In the early 1800’s visitors who came to Oahu had two choices if they wanted to travel between Honolulu and the eastern side of the island. They could take a canoe trip around the island or hike over the rugged Koolau mountains. The pali (cliff) trail was the quickest and most direct route to the eastern side of the island, but it was very steep and slippery. Hawaiians traveled the trail with ease for centuries but the first foreigners to visit the island had a very difficult time doing so:
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“The pass was almost too fearful to be enjoyed. I suffered from apprehension list I should fall from the rocky steep. I took off my shoes and by setting my feet in the crevices of the rock. I worked myself along, assisted by a native who saw nothing to wonder at but my awkwardness and fear on pass this grand highway.” [Reverend Reuben Tinker – 1831]
Since then this trail has become a multi-lane road known as the Pali Highway that was first built in 1897. The highway still has the same incredible views that Reverend Tinker first experienced in 1831. The best place to experience these views is at Nuuanu Pali State Park:
The park is located off an exit along the Pali Highway high up in the Koolau Mountains. The view from the park’s Pali Lookout is just absolutely incredible:
The lookout provides spectacular views from a 985 foot cliff overlooking the Windward side of the island. It is amazing how the Windward side is so lush and green with little urbanization compared to the metropolis of Honolulu on the other side of the mountains. The small town that can seen from the Pali Lookout is called Kaneohe and is home to a US Marine Corps base:
Mark Twain was even so impressed by this view to declare it the “Most Beautiful” he had seen:
Besides the incredible views something I did have to wonder about though is if Mark Twain had to see a bunch of chickens roaming around the island back in the 1800’s like they are now?:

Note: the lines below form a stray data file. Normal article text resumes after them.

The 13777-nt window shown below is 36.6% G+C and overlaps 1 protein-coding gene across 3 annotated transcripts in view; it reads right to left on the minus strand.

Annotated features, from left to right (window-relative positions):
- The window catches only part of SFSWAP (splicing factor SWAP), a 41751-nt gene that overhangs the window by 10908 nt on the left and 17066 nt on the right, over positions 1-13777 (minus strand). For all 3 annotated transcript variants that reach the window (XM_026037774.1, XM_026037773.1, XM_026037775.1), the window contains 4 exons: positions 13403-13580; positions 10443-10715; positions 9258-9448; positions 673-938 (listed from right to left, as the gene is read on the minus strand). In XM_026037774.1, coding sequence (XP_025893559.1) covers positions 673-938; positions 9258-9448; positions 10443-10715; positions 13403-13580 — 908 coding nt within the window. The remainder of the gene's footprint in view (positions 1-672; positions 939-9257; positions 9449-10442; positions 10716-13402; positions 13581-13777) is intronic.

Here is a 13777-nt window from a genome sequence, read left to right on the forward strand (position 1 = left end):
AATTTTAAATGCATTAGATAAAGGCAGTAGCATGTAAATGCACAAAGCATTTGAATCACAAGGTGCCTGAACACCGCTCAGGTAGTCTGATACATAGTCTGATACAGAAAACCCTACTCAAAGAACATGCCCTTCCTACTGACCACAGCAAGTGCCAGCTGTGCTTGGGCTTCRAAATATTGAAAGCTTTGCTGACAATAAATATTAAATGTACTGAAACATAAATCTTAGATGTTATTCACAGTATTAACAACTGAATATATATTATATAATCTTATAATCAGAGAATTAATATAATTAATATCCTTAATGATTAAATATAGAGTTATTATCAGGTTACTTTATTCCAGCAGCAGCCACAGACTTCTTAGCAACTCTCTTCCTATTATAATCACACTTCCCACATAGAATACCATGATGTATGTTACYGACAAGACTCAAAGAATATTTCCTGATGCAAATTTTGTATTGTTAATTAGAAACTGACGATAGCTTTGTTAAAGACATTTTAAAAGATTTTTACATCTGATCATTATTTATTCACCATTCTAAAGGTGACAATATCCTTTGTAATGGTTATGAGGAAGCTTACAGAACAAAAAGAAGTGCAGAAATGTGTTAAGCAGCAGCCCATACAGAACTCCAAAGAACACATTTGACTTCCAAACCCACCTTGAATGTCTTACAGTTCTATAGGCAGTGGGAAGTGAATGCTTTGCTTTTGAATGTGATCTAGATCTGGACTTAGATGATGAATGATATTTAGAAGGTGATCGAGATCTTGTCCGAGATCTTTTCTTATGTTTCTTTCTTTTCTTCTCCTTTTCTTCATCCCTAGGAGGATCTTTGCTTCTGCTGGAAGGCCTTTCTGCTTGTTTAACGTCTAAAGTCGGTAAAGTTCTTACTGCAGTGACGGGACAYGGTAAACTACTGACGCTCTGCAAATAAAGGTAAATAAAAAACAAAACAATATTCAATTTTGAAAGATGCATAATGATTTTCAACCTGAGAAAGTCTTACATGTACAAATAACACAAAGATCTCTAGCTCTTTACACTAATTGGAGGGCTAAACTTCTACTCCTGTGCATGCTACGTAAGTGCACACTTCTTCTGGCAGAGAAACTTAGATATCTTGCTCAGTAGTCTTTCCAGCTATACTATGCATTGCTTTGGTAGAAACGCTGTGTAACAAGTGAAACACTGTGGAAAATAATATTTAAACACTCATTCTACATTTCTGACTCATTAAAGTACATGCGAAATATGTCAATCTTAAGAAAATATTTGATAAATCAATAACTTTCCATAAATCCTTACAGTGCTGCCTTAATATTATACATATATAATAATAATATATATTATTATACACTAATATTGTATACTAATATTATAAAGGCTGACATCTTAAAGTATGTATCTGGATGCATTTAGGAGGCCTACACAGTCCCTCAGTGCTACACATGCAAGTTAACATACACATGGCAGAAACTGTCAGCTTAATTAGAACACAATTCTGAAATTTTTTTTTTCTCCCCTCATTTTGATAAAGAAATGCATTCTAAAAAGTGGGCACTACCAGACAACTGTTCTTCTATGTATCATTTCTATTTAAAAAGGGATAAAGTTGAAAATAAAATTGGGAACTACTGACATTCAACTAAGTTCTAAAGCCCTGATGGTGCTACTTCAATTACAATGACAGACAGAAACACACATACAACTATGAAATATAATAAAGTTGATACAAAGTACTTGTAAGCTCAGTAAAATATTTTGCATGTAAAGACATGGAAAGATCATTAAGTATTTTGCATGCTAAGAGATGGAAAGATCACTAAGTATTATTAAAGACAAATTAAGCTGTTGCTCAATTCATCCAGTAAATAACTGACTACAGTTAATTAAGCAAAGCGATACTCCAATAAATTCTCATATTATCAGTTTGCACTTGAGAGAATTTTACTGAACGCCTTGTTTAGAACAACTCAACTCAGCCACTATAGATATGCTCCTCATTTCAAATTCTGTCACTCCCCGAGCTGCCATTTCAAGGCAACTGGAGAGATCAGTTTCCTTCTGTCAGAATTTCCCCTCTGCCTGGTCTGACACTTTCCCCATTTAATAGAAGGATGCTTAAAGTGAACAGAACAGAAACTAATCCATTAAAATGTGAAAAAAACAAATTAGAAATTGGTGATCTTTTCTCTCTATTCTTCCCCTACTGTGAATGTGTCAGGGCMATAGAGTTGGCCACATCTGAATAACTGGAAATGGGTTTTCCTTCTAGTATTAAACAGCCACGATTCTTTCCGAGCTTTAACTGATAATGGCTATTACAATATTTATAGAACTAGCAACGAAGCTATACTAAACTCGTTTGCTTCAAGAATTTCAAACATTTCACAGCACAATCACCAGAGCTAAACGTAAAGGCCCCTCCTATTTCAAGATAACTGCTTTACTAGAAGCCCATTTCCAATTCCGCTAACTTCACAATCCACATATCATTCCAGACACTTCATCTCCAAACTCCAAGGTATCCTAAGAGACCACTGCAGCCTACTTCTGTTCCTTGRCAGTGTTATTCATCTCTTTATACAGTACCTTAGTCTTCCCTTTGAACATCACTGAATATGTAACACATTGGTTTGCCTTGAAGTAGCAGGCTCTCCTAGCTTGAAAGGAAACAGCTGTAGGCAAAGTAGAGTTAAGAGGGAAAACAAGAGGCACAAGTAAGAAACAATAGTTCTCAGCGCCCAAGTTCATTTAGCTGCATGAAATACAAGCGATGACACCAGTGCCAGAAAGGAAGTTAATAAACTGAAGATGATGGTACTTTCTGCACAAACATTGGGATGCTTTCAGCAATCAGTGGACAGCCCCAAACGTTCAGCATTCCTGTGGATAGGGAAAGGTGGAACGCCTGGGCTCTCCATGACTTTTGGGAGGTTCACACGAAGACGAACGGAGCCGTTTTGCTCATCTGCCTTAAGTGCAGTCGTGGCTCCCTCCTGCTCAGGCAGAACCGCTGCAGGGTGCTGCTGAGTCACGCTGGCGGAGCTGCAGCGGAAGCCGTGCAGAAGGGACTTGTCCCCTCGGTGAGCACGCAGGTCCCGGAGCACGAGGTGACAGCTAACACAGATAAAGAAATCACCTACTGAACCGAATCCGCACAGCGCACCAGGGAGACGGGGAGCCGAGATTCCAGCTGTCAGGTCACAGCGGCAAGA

The Pail Lookout is also famous for being the final battle site to determine who would rule the island:
In the late 1700’s, Kamehameha I, for the island of Hawaii south to unit the Hawaiian Islands under one rule. The battle for Oahu began with the arrival of his forces at Waikiki in 1795.
Oahu had been defeated by Maui forces a decade earlier and Maui’s Chief Kalanikupule now led the forces on Oahu. After many hard fought battles he was driven up Nuuanu Valley to this location. Both sides fought with Hawaiian spears and Western firearms but Kamehameha’s cannon gave him the winning advantage.
The battle called Kalelekaanae (leaping of the anae fish), refers to the men forced off the cliff during the battle. With Kamehameha’s victory on Oahu and the signing of an agreement with Kauai, he became the first king of the Hawaiian Islands.
Here is a picture of the impressive pyramid shaped peak that can be seen in the above illustration of the battle:
Finally here is the drop off that the defending warriors were pushed off of during the Battle of Nuuanu:
Highway workers actually found over 800 skulls when constructing the Pali Highway at the base of this mountain. I do have to wonder though if the warriors were pushed off the mountain during a battle or instead executed by being pushed off the mountain after surrendering? I think that is a more likely scenario of what happened. Regardless of its tragic past the Pali Lookout really is a must see for anyone visiting Oahu today.